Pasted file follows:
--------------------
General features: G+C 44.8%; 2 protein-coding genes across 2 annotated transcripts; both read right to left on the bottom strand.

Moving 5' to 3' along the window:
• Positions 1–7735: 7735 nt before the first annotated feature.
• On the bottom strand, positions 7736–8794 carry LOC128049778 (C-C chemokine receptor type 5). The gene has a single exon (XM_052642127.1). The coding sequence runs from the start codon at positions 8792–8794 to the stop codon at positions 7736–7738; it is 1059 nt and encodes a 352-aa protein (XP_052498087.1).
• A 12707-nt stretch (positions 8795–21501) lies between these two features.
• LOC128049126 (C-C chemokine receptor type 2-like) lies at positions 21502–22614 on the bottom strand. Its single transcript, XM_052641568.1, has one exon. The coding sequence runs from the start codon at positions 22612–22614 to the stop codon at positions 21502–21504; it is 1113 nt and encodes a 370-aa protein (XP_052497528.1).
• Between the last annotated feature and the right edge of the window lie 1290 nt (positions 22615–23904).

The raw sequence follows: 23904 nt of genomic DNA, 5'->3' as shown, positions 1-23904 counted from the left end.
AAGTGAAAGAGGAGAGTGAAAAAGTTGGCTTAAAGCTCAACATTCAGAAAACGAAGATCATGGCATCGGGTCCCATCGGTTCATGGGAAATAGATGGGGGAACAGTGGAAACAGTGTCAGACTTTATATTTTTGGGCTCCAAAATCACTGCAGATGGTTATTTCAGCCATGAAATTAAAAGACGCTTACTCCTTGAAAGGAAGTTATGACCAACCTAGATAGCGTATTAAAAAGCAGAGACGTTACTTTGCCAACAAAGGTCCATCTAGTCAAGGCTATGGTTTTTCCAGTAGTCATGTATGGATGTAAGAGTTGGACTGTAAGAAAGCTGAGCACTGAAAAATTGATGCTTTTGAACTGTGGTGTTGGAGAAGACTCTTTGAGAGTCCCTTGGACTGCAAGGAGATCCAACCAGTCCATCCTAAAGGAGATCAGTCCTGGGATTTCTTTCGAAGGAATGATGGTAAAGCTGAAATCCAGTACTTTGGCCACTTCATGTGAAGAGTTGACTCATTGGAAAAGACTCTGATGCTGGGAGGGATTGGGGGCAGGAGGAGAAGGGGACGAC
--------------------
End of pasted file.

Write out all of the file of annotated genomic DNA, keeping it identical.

General features: G+C 44.8%; 2 protein-coding genes across 2 annotated transcripts; both read right to left on the bottom strand.

Moving 5' to 3' along the window:
• Positions 1–7735: 7735 nt before the first annotated feature.
• On the bottom strand, positions 7736–8794 carry LOC128049778 (C-C chemokine receptor type 5). The gene has a single exon (XM_052642127.1). The coding sequence runs from the start codon at positions 8792–8794 to the stop codon at positions 7736–7738; it is 1059 nt and encodes a 352-aa protein (XP_052498087.1).
• A 12707-nt stretch (positions 8795–21501) lies between these two features.
• LOC128049126 (C-C chemokine receptor type 2-like) lies at positions 21502–22614 on the bottom strand. Its single transcript, XM_052641568.1, has one exon. The coding sequence runs from the start codon at positions 22612–22614 to the stop codon at positions 21502–21504; it is 1113 nt and encodes a 370-aa protein (XP_052497528.1).
• Between the last annotated feature and the right edge of the window lie 1290 nt (positions 22615–23904).

The raw sequence follows: 23904 nt of genomic DNA, 5'->3' as shown, positions 1-23904 counted from the left end.
AAGTGAAAGAGGAGAGTGAAAAAGTTGGCTTAAAGCTCAACATTCAGAAAACGAAGATCATGGCATCGGGTCCCATCGGTTCATGGGAAATAGATGGGGGAACAGTGGAAACAGTGTCAGACTTTATATTTTTGGGCTCCAAAATCACTGCAGATGGTTATTTCAGCCATGAAATTAAAAGACGCTTACTCCTTGAAAGGAAGTTATGACCAACCTAGATAGCGTATTAAAAAGCAGAGACGTTACTTTGCCAACAAAGGTCCATCTAGTCAAGGCTATGGTTTTTCCAGTAGTCATGTATGGATGTAAGAGTTGGACTGTAAGAAAGCTGAGCACTGAAAAATTGATGCTTTTGAACTGTGGTGTTGGAGAAGACTCTTTGAGAGTCCCTTGGACTGCAAGGAGATCCAACCAGTCCATCCTAAAGGAGATCAGTCCTGGGATTTCTTTCGAAGGAATGATGGTAAAGCTGAAATCCAGTACTTTGGCCACTTCATGTGAAGAGTTGACTCATTGGAAAAGACTCTGATGCTGGGAGGGATTGGGGGCAGGAGGAGAAGGGGACGAC